The Egg Shed, Ardrishaig




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ARCHITECTURE: Public Building


Oliver Chapman Architects


Scottish Canals


The Egg Shed provides a new destination for learning about the rich heritage of the village of Ardrishaig and the local area around the Crinan Canal, alongside facilities for both visitors and local residents. Space is provided for interpretation and orientation through a permanent exhibition on the history of the area, its natural heritage and the design and engineering of the canal itself, with supporting retail, a multi-purpose community space and new landscaped external public realm. Sitting adjacent to Pier Square, the historic heart of the village, with views over loch, harbour and working timber pier, the Egg Shed builds on Scottish Canals’ existing facilities in the area to allow industry and tourism to once again sit hand-in-hand.


This prominent site had formerly been an oil storage depot and, alongside defunct oil tanks, featured an older structure dating from Ardrishaig’s days as a thriving marine transport and fishing community. Known locally as the ‘Egg Shed’, this structure was retained and creatively reused, providing a historical springboard from which the design of the new building took shape.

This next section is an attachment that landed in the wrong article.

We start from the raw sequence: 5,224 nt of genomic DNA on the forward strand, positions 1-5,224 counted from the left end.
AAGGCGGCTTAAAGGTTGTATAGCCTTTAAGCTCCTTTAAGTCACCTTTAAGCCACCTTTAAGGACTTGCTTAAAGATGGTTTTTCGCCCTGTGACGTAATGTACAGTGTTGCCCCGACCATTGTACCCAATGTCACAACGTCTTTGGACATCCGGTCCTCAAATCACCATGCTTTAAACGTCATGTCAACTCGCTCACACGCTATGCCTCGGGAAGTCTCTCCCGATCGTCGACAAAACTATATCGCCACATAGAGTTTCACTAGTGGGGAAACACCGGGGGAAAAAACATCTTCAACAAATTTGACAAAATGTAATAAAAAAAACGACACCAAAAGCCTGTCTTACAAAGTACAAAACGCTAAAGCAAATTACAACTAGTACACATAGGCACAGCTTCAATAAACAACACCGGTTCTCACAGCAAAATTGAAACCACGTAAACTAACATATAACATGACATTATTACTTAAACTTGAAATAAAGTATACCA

The site is made ground reclaimed from the sea loch at the end of the 19th century, and this along with its former industrial usage meant that development was not straightforward. Large portions of the overall funding for the project were allocated to undertaking the extensive measures required to deal with the legacy of contamination, and to raise ground level across the site as protection against coastal flooding. Taking into consideration the vulnerability of the location and ever-rising sea levels, flood resistant materials have been used up to a height of 1m above internal floor level as a further measure to ensure the longevity of the building. This datum is expressed internally as a deep concrete plinth upon which the lighter upper construction sits.


The new building has an industrial appearance, but one which adds an aesthetic emphasis to detailing. The simple pitched-roof form of the existing building has been extended across the new structure, and new walls and roofs are clad in red steel. Within the footprint of the original building the new form emerges from within the old masonry shell; a visual expression of the continuing development of the site. Careful research was undertaken into material selection, particularly with regards to lifespan as well as high aesthetic and performance standards to ensure that these are adequately robust for the exposed site.